Oxygen Activation and Dissociation on Transition Metal Free Perovskite Surfaces

Aleksandar Tsekov Staykov, Helena Tellez Lozano, Taner Akbay, John William Richard Druce, Tatsumi Ishihara, John Kilner

研究成果: ジャーナルへの寄稿記事

29 引用 (Scopus)

抄録

Density functional theory and low energy ion scattering spectroscopy were applied to study the mechanism of oxygen dissociation on the SrO-terminated surfaces of strontium titanate (SrTiO3) and iron-doped strontium titanate (SrTi1-xFexO). Our study reveals that while O2 dissociation is not favored on the SrO-terminated perovskite surface, oxygen vacancies can act as active sites and catalyze the O-O bond cleavage. Electron transfer from lattice oxygen atoms to the O2 molecule, mediated by the subsurface transition metal cations, plays an important role in the resulting formation of surface superoxo species. The O2 molecule dissociates to produce oxygen ions, which are incorporated into the perovskite lattice, and highly active oxygen radicals on the perovskite surface, which further recombine to O2 molecules. Our focus on the SrO-terminated surface, rather than the TiO2 layer, which is presumed to be more catalytically active, was driven by experimental observation using low energy ion scattering spectroscopy, which reveals that the surface of SrTiO3 after high temperature heat treatment is SrO-terminated, and hence this is the surface that is technologically relevant for devices such as solid oxide fuel cells (SOFCs). Our study demonstrates that although the more active BO2-perovskite layer is not exposed at the gas-solid interface, the SrO-terminated surfaces also actively participate in oxygen exchange reaction.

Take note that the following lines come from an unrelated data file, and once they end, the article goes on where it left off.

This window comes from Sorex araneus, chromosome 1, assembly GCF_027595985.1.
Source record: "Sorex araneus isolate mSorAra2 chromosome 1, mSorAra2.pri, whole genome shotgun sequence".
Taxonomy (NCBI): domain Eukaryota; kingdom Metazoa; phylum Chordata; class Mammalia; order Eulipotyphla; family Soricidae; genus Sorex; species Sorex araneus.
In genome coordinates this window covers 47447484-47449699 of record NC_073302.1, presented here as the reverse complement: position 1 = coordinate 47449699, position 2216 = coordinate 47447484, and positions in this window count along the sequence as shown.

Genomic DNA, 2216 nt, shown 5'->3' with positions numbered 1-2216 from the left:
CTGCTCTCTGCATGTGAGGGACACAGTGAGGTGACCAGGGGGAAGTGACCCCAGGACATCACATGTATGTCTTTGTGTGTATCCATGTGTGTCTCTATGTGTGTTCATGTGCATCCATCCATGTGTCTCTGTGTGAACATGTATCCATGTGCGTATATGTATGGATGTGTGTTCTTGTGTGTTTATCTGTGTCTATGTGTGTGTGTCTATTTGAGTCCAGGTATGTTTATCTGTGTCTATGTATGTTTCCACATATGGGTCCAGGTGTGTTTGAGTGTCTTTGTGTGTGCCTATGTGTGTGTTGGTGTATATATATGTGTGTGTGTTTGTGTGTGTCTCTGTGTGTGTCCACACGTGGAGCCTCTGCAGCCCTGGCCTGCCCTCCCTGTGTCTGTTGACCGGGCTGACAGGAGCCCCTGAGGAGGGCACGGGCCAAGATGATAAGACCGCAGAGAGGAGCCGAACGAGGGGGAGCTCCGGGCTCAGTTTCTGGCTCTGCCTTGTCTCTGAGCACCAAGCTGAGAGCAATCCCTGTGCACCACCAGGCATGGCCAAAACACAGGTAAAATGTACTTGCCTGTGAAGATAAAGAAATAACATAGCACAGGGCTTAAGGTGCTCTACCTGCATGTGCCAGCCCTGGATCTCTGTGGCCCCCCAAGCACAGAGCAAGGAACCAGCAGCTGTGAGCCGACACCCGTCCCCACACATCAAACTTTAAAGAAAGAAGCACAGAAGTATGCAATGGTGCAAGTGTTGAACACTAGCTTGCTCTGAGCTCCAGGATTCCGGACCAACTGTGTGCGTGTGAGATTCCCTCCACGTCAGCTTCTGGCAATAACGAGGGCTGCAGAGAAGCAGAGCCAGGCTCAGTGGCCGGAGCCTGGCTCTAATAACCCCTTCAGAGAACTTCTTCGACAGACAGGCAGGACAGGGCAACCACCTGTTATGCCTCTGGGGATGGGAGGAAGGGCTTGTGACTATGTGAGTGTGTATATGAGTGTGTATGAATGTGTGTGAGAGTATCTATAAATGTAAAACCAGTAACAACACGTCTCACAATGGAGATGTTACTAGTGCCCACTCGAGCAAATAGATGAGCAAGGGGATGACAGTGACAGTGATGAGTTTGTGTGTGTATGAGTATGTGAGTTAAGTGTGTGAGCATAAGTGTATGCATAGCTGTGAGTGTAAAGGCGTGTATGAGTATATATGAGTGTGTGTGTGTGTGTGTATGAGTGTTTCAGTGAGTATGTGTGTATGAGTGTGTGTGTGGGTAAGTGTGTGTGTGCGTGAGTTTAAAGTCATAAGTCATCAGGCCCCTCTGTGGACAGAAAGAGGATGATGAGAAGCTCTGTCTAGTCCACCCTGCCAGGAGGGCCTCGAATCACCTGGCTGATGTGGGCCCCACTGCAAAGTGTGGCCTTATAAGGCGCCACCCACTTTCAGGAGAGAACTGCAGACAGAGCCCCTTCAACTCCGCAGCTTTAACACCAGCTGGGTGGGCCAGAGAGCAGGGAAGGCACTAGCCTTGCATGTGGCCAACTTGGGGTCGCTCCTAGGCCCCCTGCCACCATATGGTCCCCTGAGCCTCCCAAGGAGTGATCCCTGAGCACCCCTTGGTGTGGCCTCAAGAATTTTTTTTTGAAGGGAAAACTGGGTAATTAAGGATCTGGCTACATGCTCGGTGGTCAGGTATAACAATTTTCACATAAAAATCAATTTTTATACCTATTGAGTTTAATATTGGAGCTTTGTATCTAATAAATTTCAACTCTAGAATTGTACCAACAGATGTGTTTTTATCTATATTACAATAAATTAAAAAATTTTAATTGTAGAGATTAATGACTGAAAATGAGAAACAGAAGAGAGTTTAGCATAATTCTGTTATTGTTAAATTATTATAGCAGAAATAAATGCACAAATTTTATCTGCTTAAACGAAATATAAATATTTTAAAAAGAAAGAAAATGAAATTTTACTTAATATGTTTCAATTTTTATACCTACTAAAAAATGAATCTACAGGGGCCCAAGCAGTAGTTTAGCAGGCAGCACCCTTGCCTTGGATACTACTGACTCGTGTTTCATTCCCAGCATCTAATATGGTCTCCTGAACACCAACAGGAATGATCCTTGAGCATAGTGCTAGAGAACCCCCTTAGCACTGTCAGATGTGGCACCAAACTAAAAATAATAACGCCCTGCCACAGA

元の言語英語
ページ(範囲)8273-8281
ページ数9
ジャーナルChemistry of Materials
27
発行部数24
DOI
出版物ステータス出版済み - 12 22 2015

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Perovskite
Transition metals
Chemical activation
Oxygen
Strontium
Ions
Molecules
Reactive Oxygen Species
Spectroscopy
Scattering
perovskite
Oxygen vacancies
Solid oxide fuel cells (SOFC)
Density functional theory
Cations
Iron
Gases
Positive ions
Heat treatment
Atoms

All Science Journal Classification (ASJC) codes

  • Chemistry(all)
  • Chemical Engineering(all)
  • Materials Chemistry

これを引用

Oxygen Activation and Dissociation on Transition Metal Free Perovskite Surfaces. / Staykov, Aleksandar Tsekov; Tellez Lozano, Helena; Akbay, Taner; Druce, John William Richard; Ishihara, Tatsumi; Kilner, John.

:: Chemistry of Materials, 巻 27, 番号 24, 22.12.2015, p. 8273-8281.

研究成果: ジャーナルへの寄稿記事

Staykov, Aleksandar Tsekov ; Tellez Lozano, Helena ; Akbay, Taner ; Druce, John William Richard ; Ishihara, Tatsumi ; Kilner, John. / Oxygen Activation and Dissociation on Transition Metal Free Perovskite Surfaces. :: Chemistry of Materials. 2015 ; 巻 27, 番号 24. pp. 8273-8281.
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abstract = "Density functional theory and low energy ion scattering spectroscopy were applied to study the mechanism of oxygen dissociation on the SrO-terminated surfaces of strontium titanate (SrTiO3) and iron-doped strontium titanate (SrTi1-xFexO3Δ). Our study reveals that while O2 dissociation is not favored on the SrO-terminated perovskite surface, oxygen vacancies can act as active sites and catalyze the O-O bond cleavage. Electron transfer from lattice oxygen atoms to the O2 molecule, mediated by the subsurface transition metal cations, plays an important role in the resulting formation of surface superoxo species. The O2 molecule dissociates to produce oxygen ions, which are incorporated into the perovskite lattice, and highly active oxygen radicals on the perovskite surface, which further recombine to O2 molecules. Our focus on the SrO-terminated surface, rather than the TiO2 layer, which is presumed to be more catalytically active, was driven by experimental observation using low energy ion scattering spectroscopy, which reveals that the surface of SrTiO3 after high temperature heat treatment is SrO-terminated, and hence this is the surface that is technologically relevant for devices such as solid oxide fuel cells (SOFCs). Our study demonstrates that although the more active BO2-perovskite layer is not exposed at the gas-solid interface, the SrO-terminated surfaces also actively participate in oxygen exchange reaction.",
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